Gulbarga was originally known as Kalburgi. It was in existence from the time of Emperor Ashoka ( 304 - 232 BC ) The Sannati edicts and stupa point out to the influence of Buddhism in this region. Later Chalukyas and Hoysalas ruled over this territory. In 1347 Hassan Gangu revolted against the sultanate and formed the Bahmani kingdom with hq at Gulbarga. In 1520 Krishnadevaraya invaded Raichur and Gulbarga and razed the fortress to ground. This shattered the Bahamani sultans who decided to re group to defeat the Vijaynagar empire. The fortresses were rebuilt around 1550.
The wealth plundered from the battle of Talikota was used to spruce up the fortress with Jama Masjid which is rumoured to have been built by Moorish Architect, which has a huge dome. This mosque is inspired by the Spainish Mosque Corbdoba. This mosque has huge pillars and prayer area which is directed towards Mecca. The mullahs guarding the mosque are quite possessive and they refrain tourist from wearing slippers and taking photographs inside the mosque.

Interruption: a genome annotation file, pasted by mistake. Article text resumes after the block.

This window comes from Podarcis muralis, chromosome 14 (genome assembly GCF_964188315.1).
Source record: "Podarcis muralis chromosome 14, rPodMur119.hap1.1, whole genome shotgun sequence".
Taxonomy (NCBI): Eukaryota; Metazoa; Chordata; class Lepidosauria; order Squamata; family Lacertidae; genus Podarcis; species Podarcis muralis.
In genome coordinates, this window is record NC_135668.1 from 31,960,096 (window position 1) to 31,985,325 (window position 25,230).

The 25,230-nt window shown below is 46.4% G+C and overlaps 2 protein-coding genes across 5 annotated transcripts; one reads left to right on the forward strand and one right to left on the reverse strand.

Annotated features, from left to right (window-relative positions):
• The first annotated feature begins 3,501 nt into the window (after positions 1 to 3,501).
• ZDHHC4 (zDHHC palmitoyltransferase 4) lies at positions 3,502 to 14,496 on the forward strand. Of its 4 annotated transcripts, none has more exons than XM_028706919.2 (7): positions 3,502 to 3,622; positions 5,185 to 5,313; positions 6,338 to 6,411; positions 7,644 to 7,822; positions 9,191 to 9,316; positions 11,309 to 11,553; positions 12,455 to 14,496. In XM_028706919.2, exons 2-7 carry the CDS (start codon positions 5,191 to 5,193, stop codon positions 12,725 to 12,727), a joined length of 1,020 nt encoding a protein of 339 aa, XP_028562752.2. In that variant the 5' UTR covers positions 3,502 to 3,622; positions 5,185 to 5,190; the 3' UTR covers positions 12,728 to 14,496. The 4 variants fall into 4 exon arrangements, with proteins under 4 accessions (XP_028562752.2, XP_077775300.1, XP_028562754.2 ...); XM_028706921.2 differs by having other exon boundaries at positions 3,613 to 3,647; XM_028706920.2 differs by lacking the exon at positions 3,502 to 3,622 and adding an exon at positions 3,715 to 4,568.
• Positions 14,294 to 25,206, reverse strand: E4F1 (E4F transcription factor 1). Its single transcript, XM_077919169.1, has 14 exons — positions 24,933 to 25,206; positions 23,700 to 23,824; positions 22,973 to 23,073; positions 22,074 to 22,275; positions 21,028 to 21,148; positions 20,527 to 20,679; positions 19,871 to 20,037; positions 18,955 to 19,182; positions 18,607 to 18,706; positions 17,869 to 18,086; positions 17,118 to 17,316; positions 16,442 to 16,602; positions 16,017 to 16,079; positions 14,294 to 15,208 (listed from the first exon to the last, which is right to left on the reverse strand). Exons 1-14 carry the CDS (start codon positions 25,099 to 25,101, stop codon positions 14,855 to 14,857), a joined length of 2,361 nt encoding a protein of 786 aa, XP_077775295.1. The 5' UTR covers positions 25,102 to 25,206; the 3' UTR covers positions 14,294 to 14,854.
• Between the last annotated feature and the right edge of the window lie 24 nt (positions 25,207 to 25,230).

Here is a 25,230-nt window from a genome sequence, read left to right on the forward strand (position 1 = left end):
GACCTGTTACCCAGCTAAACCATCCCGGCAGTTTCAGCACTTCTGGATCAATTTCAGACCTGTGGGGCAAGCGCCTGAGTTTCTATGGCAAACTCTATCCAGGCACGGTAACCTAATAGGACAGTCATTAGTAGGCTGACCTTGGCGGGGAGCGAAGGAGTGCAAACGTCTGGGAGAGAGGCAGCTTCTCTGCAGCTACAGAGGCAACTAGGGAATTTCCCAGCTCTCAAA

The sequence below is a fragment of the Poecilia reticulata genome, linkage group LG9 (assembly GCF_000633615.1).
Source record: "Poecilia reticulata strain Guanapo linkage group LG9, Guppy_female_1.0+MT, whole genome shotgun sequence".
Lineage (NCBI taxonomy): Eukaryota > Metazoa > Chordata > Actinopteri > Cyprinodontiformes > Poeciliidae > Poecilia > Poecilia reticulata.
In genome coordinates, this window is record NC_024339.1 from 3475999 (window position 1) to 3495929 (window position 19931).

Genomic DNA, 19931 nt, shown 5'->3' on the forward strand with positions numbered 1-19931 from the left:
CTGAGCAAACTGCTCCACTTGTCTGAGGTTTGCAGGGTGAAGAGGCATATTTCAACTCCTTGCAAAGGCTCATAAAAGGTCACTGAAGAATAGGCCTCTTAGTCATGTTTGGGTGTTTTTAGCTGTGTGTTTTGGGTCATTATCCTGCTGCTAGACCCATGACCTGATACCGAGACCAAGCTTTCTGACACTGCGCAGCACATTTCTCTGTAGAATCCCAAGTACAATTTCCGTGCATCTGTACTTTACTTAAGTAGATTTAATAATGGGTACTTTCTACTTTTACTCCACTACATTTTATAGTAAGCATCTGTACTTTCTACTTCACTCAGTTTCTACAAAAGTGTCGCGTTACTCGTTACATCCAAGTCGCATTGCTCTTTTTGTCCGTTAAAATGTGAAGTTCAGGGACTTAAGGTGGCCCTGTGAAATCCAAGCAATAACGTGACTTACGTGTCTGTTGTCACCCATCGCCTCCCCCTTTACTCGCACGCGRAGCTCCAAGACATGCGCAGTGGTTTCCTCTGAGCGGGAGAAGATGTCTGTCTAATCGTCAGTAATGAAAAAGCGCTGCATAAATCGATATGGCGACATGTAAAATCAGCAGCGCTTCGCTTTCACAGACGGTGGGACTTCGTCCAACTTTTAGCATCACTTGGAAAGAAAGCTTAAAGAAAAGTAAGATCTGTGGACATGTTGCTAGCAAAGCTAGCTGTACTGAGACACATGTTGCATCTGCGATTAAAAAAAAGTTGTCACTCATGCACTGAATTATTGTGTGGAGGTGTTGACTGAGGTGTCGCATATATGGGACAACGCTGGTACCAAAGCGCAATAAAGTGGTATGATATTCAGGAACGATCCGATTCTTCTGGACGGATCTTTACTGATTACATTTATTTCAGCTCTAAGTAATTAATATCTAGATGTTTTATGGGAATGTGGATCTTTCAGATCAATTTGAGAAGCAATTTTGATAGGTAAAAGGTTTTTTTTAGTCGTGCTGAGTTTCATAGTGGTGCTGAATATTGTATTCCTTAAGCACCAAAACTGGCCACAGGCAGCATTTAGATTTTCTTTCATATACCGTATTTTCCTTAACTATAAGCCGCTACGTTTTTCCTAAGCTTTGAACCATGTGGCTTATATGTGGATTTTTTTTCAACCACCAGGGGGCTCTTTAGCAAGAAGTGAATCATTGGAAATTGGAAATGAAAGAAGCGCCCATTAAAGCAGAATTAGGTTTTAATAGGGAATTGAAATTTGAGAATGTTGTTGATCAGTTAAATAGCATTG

This massive fortress needs to be spruced up by ASI since it is in a state of crumbling. There are residential homes inside the fortress. One can find traces of temple pillars probably from the destruction of the Hampi temples and ruins of ancient temples in and around Northern Karnataka.
In the precints of Gulbarga fortress we find graveyards and tombs of sufis and royalty who lost their lives during the ancient times. The fortress itself is surrounded by a huge moat running around the boundary walls. In ancient times the fortress must have been a strategic place for the kings and their soldiers to take shelter.
Ack : Wiki photo